First of all, full disclosure: I am a translator at SOQUIJ, and have been since it began preparing and publishing translations in 2004.

    SOQUIJ does indeed prepare translations of Quebec judgments, but never at the request of the parties. SOQUIJ is mandated by the government to publish judgments and process legal information for the purposes of making it available to the legal community and the public. SOQUIJ has been translating judgments since 2004, when it entered into an agreement with the Minister of Justice and the Court of Appeal (agreements with the Court of Quebec and the Superior Court were finalized shortly thereafter). The initiative was motivated by an interest in making Quebec judgments more readily available in the rest of Canada and was spearheaded by then-Chief Justice of Quebec Michel Robert.

    Today, under Chief Justice Nicole Duval-Hesler, the Court of Appeal continues to take a great interest in this project. Indeed, since the QCCA represents the second-largest appellate jurisdiction in Canada (after Ontario), and this translation project seeks to put as many of its judgments as possible into greater circulation, it has a keen interest in seeing the project continue and grow.

    The majority of the judgments translated from all of the courts concern areas of law that are of federal jurisdiction and are therefore relevant across Canada: as Mr. Schulze pointed out, this includes constitutional and criminal law, as well as bankruptcy, extradition, Aboriginal, and a few other areas. Judgments in areas of law that are strictly provincial (such as property law) are not translated, while ones concerning areas where there is some overlap (such as family law) are, depending on the issue.

    The courts are always involved in the selection of judgments for translation, and every translation is approved by the court before being made available online. All of the translations published by SOQUIJ are flagged as “Unofficial English Translations” since they are produced after the judgment has been rendered; it is also a way of indicating that, in the event of any discrepancy between the original and the translation, the original French version should prevail. Considering the involvement of the courts, however, these translations are as official as unofficial can get.

    All of our translations are available on the SOQUIJ website at http://soquij.qc.ca/fr/services-aux-citoyens/english-translation and on Azimut, which is SOQUIJ’s subscription database service. New translations are added almost every week. Our production of Court of Appeal judgments in English has increased significantly over the last two years with the hiring of a second translator thanks to a grant from the federal government. We’re still waiting to hear whether the grant will be renewed for another two years.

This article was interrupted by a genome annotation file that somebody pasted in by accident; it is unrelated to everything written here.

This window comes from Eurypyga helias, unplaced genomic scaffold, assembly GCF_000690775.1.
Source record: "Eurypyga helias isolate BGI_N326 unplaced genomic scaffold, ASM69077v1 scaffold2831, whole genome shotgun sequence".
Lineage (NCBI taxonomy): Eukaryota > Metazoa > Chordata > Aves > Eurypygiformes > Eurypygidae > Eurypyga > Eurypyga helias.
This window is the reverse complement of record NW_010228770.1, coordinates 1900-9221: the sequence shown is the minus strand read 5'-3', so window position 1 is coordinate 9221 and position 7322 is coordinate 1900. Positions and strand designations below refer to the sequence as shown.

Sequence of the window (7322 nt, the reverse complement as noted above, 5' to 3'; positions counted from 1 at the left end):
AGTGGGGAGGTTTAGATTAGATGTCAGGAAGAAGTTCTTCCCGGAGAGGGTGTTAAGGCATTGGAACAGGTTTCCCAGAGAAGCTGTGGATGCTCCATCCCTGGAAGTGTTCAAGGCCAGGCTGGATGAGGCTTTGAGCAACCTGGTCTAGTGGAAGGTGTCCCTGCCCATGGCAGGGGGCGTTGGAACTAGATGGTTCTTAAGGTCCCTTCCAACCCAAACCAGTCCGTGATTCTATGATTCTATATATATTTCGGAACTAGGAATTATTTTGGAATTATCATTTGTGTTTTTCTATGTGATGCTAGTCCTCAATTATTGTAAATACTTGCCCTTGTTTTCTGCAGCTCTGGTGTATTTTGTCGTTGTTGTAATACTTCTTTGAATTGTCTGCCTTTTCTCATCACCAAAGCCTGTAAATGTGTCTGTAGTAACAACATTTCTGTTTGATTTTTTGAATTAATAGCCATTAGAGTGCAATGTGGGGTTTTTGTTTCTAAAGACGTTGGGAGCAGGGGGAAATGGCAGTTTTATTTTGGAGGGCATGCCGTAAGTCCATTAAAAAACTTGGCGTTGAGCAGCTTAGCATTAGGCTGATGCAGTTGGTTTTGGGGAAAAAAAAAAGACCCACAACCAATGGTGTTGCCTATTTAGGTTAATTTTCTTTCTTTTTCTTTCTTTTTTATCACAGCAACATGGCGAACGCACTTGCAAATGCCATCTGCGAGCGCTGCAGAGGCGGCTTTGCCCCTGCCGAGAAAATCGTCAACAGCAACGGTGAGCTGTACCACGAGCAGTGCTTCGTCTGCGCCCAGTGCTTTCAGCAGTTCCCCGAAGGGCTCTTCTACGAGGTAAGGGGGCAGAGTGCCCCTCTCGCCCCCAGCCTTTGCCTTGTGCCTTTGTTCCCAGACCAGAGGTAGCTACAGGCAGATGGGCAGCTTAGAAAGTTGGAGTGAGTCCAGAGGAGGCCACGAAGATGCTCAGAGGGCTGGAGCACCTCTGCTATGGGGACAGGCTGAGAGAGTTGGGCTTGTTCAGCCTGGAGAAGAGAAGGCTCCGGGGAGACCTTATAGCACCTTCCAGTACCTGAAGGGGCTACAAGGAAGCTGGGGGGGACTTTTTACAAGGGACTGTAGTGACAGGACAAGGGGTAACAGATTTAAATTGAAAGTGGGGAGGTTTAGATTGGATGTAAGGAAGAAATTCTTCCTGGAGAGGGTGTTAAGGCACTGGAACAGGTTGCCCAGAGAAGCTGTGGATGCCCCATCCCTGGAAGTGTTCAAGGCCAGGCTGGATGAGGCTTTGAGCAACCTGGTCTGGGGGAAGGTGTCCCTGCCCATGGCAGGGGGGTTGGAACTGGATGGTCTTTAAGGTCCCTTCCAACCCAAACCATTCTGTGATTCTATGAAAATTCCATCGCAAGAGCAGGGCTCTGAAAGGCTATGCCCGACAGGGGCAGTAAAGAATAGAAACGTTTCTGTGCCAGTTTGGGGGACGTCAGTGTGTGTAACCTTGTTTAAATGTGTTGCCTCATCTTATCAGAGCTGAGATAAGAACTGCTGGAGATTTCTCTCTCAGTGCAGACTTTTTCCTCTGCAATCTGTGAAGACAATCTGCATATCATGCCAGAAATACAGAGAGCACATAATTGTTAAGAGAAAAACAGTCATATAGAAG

I’d just like to add a final note regarding the use of Google Translate, which was mentioned in the National Post article and by one of the contributors here. I strongly recommend against using it for the translation of judgments. This may sound self-serving, but I assure you it isn’t. Google Translate can be useful to get a “gist” translation of general documents, but it can be misleading, confusing, or just plain unhelpful in the case of a judgment, which uses specialized language, no matter what jurisdiction it was written in. This is especially true in the case of judgments drafted in Quebec, where the terminology sometimes has its own unique flavour because of the influence of the civil law, even when the area of law is one that falls under federal jurisdiction.

  8. Plus ça change, plus c’est la même chose.

    My view now is as it was then: all Canadian law schools should require a basic reading knowledge of French as either a requirement for admission or, at a minimum, as a requirement for graduation, and all Canadian law societies should require such knowledge as a requirement to be called to the bar. This is not about some ideal of perfect bilingualism, or even being able to plead or advise clients in French – it’s about the ability of a lawyer to be able to know the law.

  9. When I was practicing intellectual property law, we were aware that interesting developments were going on in the Quebec Courts. Most of us never had the time to read up on the jurisprudence, however. The IP Year in Review always included briefs of useful Quebec Caselaw, which I greatly appreciated.

    I think Alex’s point is a very interesting one. I once saw two very senior litigators embarassed before the Supreme Court when the Chief Justice asked if they had read the French version of a statute they were arguing about. It certainly made an impression on me as a young law student. I’m not sure that every lawyer needs to have a working knowledge of French, but checking the French versions of statutes should be considered part of any lawyer’s due diligence. Almost every law firm has at least one bilingual lawyer to consult.